|Voice of the Nightingale — La Voix du Rossignol|
(1923 film by Wladyslaw Starewicz)
You stay with me, Larry. You can carry the basket. I’ll hold the tomatoes in my apron like the little chickens in the henhouse and then you put them in the basket. When it’s full, carry it to Ramón … he’ll box them at the end of every row and pile up the boxes on the donkey cart.
Look, that is one is ready. Just right. Pinch the little stem right next to the tomato, just a little pinch and twist, right off the vine. Good! When the tomato is ready, a tiny pinch and twist will do, no need to yank … Doesn’t that smell beautiful? Those are little green sighs the plant gives off when you find the tomatoes. That smell is green, a little sour, the way green is. True green. Morning green. Just when you think your nose is so full of the dawn grass and dew and couldn’t possibly hold any more fragrances, you shake the vine and touch the tomato, the leaves sigh, and the air turns green. It caresses your cheeks and floats into your nose, right up to your eyes. Breathe it in. You feel how it gets up there right between your eyes? Keep it there awhile. It’s better than coffee this early in the morning. And the damper the plants, the more that fragrance will stay with you. Yes, pinch right there, see? … Right between your green eyes.
Look how they hide under the leaves. Look for them with your hands, shake the vines a bit. That’s it, gentle but don’t be afraid… brush the leaves like you want to tickle them. They laugh and they sigh. We can’t hear them, but our noses can. That’s the way. Good.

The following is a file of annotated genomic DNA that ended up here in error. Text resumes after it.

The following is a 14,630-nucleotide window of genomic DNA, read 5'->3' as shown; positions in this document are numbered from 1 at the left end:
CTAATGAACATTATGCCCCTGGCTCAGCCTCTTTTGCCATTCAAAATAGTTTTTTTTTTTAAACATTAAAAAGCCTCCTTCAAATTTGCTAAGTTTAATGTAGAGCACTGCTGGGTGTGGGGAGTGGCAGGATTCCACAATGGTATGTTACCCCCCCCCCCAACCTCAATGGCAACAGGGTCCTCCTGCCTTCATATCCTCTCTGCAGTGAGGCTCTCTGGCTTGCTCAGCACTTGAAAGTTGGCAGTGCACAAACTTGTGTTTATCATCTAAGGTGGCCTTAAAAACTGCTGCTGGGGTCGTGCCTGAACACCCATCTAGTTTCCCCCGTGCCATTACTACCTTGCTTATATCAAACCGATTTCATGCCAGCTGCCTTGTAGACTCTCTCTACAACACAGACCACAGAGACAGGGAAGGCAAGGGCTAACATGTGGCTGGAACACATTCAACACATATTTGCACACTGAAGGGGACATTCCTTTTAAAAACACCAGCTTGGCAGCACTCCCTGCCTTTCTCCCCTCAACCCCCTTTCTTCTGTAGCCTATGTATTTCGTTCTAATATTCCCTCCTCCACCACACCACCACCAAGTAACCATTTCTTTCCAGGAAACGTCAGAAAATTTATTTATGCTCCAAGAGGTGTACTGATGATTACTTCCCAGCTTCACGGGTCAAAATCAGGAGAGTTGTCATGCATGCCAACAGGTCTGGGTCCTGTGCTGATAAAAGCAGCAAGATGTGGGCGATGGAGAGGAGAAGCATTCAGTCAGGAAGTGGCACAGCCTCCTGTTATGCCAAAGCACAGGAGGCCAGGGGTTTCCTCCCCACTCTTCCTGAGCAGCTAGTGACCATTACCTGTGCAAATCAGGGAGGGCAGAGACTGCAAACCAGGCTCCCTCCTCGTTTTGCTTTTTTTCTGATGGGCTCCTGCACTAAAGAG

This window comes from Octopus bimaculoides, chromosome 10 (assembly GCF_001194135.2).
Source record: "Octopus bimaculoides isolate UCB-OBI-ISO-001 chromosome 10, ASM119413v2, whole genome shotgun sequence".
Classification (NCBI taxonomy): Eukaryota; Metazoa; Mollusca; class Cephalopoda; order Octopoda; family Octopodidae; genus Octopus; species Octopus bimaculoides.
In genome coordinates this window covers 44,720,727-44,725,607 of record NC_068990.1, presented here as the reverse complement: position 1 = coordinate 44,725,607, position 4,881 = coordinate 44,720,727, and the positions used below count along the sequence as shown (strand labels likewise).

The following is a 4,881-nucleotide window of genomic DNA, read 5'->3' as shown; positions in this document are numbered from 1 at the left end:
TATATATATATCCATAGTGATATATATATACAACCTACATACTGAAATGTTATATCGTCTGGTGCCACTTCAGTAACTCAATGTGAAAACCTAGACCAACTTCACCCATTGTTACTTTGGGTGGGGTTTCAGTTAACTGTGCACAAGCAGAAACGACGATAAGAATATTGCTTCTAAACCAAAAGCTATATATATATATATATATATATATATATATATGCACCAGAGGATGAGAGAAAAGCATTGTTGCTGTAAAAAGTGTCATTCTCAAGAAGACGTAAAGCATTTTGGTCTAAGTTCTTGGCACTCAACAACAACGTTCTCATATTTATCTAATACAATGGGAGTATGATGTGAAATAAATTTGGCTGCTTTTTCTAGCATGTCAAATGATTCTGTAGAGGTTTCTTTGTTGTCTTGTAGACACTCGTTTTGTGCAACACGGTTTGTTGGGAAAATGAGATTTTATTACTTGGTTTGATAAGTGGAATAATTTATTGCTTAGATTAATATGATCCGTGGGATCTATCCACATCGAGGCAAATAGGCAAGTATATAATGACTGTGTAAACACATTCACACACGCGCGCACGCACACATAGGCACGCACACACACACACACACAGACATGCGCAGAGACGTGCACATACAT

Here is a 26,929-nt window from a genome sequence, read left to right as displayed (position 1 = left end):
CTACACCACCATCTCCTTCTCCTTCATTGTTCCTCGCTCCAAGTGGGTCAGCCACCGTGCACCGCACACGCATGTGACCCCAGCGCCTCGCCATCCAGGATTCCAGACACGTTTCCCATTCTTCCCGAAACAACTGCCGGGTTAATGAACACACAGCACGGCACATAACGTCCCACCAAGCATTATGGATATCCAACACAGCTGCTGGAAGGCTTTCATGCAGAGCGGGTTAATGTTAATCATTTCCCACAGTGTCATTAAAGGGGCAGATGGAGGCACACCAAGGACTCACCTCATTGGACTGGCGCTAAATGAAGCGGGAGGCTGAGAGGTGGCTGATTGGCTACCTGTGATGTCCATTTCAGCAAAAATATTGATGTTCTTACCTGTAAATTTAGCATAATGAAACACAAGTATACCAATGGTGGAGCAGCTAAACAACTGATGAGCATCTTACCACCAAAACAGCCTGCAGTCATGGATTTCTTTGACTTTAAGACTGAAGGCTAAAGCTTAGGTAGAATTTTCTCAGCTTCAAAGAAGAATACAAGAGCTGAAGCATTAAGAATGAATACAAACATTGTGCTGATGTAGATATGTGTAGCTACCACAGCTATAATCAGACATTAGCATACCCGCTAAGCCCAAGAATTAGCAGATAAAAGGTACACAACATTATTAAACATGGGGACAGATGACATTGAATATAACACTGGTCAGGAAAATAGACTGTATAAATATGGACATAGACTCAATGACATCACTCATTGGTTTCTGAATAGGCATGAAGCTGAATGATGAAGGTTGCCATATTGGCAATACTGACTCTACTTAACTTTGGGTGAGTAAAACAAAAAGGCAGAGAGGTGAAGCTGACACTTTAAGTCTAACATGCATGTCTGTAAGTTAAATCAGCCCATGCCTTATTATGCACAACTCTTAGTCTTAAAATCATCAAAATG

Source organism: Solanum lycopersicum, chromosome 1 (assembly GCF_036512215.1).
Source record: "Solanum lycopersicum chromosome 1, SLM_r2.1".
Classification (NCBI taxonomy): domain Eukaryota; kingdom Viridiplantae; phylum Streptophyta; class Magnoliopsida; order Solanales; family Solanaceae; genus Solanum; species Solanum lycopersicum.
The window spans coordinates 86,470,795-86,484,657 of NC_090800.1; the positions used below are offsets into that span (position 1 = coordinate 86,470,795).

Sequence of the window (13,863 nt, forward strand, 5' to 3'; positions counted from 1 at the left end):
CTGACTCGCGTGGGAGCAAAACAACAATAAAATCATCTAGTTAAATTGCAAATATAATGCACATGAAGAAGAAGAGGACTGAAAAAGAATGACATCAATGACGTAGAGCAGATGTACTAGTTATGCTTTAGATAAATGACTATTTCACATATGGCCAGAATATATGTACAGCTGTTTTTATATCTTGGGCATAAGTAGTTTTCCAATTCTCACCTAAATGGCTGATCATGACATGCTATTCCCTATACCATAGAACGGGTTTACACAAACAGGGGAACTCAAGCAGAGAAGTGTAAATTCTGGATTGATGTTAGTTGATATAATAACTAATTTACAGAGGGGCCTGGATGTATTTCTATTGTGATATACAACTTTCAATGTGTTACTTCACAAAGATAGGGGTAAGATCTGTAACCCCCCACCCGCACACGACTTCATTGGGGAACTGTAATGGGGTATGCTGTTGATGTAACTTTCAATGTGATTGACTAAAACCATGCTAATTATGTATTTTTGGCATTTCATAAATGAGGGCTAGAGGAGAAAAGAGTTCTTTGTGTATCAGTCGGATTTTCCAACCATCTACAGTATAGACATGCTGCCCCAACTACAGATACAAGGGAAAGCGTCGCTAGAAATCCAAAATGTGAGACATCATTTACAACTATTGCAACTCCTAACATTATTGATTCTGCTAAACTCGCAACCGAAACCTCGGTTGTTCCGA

Don’t worry about the water, the wetter the better. Dew on glorious days like this is medicine. A tweeting bird told me just before sunup that today was a magnificent day for finding the best tomatoes. The very first thing I saw when I woke up was a nightingale on my bedpost. Singing! Singing for me. He was looking right at me and singing. You know, I said “good morning little mister singing bird”, and he didn’t get frightened or fly away. No, the tiny thing just kept warbling his morning song. And when he was finished, I laughed and hummed a lullaby, an old Asturian lullaby that I used to sing to your mother. The same one I sang to you the other night, the one with the great big crashing thunderbolts when we played games with the candle shadows. Remember? And he stayed there while I hummed. Then he chirped some more and we did a chorus together. When we were done, l laughed and clapped. He took a little bow right there on the bedpost, very respectful, a real gentleman, and then he flew out the balcony. Just flitted away in a blink. So I knew today was special and we had to come. I told your Tía Tutul, “María Jesús, we have to go down to the patch right now with Larry and his cousins and pick tomatoes today”. We can have breakfast afterwards … A glorious day.